The ancient religious mask dance, or Tsam, is a significant religious
ritual which reflects Buddhist teachings through images. It is a
theatrical art performed by skilled dancers wearing magnificently
ornamented costumes, which represent characters of different holy
figures and devils, animals, and people.
Through story, music, and dance, the wide range of
personalities of the characters are depicted. To symbolize positive and
negative attributes, characters from popular stories, and animals such
as the Khangarid (lord of flies), lion (the king of wild animal), stag
(the beauty among animals), crow (the soothsayer) and various domestic
animals are imitated. Furthermore, the colors and decoration of the
costumes are clues as to the nature of the personalities of the
Tsam mask dancing is included in the art form called "Doigar,"
which embodies independent imagination, one of the ten kinds of wisdom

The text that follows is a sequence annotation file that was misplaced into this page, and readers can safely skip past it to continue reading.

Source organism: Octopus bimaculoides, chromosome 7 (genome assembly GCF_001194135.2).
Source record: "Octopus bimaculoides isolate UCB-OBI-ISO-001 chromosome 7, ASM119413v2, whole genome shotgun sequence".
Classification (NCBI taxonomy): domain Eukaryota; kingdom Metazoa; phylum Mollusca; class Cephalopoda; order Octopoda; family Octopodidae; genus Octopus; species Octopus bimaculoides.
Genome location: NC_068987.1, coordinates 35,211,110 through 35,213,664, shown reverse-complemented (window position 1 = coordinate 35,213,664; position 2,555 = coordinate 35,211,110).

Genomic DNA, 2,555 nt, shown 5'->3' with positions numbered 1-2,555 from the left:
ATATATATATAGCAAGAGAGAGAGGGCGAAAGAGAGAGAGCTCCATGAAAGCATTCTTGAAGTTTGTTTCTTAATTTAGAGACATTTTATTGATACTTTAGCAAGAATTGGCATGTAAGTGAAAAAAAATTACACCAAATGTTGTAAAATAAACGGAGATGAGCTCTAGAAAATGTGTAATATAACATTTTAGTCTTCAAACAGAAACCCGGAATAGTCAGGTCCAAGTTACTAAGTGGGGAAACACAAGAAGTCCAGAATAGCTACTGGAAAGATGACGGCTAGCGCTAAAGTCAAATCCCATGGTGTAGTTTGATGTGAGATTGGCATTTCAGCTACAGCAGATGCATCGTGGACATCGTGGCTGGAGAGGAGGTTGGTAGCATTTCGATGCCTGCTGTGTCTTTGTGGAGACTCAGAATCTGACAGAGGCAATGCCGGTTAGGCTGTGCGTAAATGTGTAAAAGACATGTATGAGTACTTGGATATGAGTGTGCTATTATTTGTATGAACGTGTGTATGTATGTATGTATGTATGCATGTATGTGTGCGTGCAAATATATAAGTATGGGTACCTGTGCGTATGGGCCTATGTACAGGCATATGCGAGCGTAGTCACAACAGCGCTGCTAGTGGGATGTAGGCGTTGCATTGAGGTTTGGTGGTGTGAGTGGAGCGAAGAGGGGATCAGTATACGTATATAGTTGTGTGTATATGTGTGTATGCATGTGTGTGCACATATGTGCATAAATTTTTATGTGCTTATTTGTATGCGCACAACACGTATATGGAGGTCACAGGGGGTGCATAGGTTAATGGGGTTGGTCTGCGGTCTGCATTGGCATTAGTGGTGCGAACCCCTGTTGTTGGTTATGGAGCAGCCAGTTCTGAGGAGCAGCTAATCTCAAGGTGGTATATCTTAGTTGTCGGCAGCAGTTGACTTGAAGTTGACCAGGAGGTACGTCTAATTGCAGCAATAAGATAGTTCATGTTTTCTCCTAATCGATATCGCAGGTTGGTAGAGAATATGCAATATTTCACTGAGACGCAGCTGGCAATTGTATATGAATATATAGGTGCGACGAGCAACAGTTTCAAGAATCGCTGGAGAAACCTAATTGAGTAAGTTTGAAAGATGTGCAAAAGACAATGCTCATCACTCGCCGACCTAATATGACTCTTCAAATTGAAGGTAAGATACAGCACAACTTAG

according to ancient Indian philosophy. The Tsam dance ceremony was
first introduced to Mongolia in the 8th century, when the famous Indian
Saint Lovon Badamjunai was invited to Mongolia to sanctify the
construction of the first Tibetan Buddhist temple, Samya. From that
time, the Tsam dance was performed following the traditional teaching
of Nyambdeyan, and during the 16th century, it became popular in
Dash-Ihum temple Uigien Namjra and other places. Eventually, more than
500 monasteries of the 700 Mongolian monasteries had their own local
variations of the ceremony.